Posted by ESC on May 03, 2002
In Reply to: Dead as a doornail posted by Dorothy Caffrey on May 03, 2002
: Dead as a doornail: what is the association here?
From the archives:
DEAD AS A DOORNAIL - "Since ordinary nails aren't used in making doors, perhaps the 'nail' in this phrase, which can be traced all the way back to 1350, was a small metal plate nailed on a door that visitors pounded with the knockers attached to it when announcing their arrival. Life would eventually be pounded out of the 'nail' in that way. Then again the 'nail' could be the heavy-handed decorative nails outer doors were studded with, though why these doornails would be regarded as any 'deader' than say, coffin nails is a mystery. It has even been suggested that since nails were ordinarily used for doors, the phrase means 'dead as something that never existed.' Anyway, people are still getting good mileage out of the expression, as did Langland in 'Piers Plowman,' Shakespeare more than once, and Dickens in 'A Christmas Carol. "Dumb as a doornail' and 'deaf as a doornail' are variations on the phrase that appeared after its coining." From the "Encyclopedia of Word and Phrase Origins" by Robert Hendrickson (Fact on File, New York, 1997)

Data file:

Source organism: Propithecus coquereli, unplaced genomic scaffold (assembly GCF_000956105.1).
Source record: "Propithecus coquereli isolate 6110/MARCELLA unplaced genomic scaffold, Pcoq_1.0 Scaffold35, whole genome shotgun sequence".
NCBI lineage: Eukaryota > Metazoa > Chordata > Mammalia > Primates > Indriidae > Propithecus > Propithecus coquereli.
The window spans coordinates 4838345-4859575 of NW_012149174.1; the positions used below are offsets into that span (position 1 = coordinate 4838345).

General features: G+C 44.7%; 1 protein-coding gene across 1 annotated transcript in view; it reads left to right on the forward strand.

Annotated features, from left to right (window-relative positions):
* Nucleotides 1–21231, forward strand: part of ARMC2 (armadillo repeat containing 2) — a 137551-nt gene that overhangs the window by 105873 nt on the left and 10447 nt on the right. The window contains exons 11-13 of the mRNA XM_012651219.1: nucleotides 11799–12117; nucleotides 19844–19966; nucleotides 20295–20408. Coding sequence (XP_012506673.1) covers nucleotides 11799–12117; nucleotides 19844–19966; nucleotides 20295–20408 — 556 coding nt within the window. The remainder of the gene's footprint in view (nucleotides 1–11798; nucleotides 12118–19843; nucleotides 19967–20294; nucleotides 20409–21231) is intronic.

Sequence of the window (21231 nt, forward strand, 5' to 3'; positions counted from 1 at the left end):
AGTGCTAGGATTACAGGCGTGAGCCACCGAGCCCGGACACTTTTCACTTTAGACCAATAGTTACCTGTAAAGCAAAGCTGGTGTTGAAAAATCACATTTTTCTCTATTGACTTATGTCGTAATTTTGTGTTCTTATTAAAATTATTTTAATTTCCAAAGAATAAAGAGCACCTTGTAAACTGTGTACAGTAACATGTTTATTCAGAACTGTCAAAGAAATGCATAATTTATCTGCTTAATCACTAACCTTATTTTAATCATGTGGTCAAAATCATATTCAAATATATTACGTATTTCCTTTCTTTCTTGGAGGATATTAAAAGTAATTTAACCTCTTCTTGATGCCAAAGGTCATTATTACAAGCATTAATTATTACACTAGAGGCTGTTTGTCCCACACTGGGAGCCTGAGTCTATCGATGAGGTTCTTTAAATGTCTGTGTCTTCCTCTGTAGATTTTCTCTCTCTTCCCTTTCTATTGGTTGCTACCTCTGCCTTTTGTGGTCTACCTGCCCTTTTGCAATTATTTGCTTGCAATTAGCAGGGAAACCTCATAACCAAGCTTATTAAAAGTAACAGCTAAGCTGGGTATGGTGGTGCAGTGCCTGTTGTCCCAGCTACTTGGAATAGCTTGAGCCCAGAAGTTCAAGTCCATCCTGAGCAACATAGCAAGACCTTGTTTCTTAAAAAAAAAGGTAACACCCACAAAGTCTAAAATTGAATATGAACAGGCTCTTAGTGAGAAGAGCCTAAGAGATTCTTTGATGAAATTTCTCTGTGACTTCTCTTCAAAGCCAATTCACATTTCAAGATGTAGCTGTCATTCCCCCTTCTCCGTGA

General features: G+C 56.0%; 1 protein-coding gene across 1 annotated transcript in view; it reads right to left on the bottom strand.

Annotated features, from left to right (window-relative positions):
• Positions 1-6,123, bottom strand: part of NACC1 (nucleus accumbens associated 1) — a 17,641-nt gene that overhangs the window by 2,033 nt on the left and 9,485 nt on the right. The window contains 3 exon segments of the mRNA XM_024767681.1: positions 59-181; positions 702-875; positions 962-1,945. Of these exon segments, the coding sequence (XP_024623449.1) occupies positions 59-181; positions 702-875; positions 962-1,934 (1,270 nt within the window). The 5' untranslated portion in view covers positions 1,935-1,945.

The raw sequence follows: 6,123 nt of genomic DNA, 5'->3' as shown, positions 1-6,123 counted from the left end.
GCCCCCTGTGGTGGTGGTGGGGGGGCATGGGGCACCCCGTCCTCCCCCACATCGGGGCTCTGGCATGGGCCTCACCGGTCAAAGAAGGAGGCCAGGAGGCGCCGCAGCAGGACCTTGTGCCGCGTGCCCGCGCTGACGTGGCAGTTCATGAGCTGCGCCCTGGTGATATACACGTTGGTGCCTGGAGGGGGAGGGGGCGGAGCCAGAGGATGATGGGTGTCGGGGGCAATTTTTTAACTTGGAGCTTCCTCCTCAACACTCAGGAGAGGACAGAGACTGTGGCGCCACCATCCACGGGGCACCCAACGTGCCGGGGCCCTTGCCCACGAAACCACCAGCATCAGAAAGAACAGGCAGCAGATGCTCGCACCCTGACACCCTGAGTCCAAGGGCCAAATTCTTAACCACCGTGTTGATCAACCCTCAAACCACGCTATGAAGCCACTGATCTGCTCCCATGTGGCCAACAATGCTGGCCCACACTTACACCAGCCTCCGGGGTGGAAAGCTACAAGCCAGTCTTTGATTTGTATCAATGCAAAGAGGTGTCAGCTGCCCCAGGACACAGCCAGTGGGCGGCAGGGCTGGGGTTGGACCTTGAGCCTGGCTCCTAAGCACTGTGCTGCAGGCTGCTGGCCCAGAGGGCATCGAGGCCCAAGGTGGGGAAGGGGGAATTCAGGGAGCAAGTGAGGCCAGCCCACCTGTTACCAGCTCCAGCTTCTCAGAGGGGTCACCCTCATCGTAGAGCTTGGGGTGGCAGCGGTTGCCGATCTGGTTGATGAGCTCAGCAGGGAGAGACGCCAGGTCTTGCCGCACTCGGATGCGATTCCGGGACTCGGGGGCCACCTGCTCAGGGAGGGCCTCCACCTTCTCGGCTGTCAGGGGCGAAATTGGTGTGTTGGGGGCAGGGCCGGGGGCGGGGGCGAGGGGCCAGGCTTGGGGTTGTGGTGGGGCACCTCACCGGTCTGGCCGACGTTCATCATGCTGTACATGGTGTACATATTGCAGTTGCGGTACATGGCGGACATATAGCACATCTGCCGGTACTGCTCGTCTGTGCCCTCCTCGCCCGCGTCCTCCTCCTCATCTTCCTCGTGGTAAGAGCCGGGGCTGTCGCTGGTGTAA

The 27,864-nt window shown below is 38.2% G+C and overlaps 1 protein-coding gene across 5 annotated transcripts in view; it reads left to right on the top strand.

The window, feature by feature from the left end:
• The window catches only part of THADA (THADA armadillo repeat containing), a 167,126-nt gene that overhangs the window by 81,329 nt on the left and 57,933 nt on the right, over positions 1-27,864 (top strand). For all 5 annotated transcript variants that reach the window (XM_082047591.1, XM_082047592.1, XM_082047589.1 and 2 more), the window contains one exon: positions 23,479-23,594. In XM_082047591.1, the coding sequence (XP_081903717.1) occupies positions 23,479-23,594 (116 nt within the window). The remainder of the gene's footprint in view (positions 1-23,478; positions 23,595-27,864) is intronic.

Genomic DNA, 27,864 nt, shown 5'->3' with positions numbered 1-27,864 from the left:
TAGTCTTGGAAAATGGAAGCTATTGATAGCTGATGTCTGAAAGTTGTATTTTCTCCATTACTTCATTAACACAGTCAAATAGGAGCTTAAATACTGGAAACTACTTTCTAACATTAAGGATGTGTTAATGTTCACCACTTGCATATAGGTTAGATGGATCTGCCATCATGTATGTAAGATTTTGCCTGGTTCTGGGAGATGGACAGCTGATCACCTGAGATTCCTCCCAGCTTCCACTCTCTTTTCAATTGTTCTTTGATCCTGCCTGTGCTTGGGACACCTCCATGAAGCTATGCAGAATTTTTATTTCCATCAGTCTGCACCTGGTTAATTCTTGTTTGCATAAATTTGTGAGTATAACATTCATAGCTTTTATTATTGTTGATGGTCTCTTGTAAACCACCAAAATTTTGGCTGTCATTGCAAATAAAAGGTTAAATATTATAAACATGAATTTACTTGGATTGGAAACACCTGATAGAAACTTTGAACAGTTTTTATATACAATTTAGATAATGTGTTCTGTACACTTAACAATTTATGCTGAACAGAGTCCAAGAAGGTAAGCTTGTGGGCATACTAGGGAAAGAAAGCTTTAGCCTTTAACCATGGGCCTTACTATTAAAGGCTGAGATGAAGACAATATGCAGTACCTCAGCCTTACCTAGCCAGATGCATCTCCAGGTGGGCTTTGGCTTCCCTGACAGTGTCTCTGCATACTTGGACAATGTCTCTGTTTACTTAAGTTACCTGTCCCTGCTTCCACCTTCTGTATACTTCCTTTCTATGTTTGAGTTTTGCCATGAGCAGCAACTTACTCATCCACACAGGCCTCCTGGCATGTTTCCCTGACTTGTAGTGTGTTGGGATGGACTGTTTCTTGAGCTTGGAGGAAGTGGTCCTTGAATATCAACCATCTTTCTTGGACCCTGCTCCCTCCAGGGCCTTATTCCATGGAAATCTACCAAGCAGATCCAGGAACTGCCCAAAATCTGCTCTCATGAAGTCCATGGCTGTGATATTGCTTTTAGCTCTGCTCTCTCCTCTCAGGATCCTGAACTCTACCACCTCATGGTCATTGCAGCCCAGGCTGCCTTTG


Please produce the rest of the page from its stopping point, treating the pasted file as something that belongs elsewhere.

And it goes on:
As dead as a doornail is an expression used to indicate actual or apparent total lack of life. The saying is many hundreds of years old and is one of many used over the centuries to describe death. It has survived longer than all the others, eg dead as mackerel, although "dead as mutton" is still in use. Medieval doors were studded with heavy nails- Doornails, one of which was used as a knocker. This nail was clearly very unresponsive and dead to the constant assault, hence the saying.